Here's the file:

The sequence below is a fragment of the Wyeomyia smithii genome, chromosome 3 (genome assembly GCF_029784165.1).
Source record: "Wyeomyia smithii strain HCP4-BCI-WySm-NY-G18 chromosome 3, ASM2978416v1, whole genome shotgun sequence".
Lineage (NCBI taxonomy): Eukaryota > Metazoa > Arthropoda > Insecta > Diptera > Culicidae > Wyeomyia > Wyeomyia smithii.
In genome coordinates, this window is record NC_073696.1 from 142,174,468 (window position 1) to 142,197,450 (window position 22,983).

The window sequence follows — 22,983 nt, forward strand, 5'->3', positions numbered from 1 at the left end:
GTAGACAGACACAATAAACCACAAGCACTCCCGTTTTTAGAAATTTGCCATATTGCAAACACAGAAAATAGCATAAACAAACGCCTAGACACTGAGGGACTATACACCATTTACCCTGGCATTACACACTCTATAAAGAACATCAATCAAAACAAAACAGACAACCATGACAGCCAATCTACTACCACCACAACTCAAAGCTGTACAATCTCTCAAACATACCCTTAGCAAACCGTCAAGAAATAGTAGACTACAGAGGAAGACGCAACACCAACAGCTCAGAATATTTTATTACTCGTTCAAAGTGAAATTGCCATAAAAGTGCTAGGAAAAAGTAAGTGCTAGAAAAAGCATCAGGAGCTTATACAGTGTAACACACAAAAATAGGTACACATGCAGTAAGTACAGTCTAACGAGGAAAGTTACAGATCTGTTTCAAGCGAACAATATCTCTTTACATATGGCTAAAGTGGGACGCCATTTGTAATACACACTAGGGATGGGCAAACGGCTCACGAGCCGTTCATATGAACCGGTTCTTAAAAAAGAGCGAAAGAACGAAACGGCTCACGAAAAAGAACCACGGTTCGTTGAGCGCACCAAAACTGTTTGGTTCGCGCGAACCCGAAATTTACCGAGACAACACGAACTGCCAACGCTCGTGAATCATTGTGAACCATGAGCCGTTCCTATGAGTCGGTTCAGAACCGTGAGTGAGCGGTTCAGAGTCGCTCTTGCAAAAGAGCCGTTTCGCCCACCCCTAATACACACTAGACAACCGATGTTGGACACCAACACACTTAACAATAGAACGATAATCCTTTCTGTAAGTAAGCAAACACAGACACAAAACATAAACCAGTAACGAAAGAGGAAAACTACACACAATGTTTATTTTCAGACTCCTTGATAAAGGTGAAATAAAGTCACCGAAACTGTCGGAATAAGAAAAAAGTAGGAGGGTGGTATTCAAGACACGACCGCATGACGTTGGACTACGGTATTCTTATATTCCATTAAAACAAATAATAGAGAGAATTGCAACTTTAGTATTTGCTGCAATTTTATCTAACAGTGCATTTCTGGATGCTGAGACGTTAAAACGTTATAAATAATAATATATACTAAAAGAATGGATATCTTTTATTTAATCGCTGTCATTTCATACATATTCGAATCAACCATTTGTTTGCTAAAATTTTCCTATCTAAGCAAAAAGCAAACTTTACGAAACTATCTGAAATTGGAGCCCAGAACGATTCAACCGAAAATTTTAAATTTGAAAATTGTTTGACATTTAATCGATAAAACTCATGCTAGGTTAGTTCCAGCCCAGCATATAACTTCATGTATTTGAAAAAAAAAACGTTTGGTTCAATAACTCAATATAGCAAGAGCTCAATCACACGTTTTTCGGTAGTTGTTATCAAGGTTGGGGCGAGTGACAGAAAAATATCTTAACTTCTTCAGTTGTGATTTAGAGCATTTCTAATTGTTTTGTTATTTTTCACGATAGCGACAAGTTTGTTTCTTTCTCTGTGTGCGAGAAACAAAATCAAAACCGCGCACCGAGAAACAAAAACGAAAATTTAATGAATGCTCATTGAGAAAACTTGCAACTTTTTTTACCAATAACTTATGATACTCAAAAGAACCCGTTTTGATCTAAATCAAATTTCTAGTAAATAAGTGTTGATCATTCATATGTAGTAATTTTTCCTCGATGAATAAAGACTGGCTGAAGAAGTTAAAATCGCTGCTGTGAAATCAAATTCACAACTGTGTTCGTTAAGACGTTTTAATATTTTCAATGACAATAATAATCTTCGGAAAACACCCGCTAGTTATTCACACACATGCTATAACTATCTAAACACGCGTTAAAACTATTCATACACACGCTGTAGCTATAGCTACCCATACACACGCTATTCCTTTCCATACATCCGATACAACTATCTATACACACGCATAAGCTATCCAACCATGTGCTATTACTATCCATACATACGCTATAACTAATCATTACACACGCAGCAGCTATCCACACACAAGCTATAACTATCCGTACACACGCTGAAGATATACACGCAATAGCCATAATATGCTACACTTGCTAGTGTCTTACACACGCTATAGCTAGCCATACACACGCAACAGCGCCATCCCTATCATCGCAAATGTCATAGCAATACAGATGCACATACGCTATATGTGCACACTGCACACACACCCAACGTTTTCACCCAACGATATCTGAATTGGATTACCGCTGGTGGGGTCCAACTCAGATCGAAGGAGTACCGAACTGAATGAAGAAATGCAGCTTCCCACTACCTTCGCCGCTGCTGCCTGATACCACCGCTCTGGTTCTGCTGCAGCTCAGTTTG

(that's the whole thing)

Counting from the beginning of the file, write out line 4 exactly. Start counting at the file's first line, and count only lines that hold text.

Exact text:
In genome coordinates, this window is record NC_073696.1 from 142,174,468 (window position 1) to 142,197,450 (window position 22,983).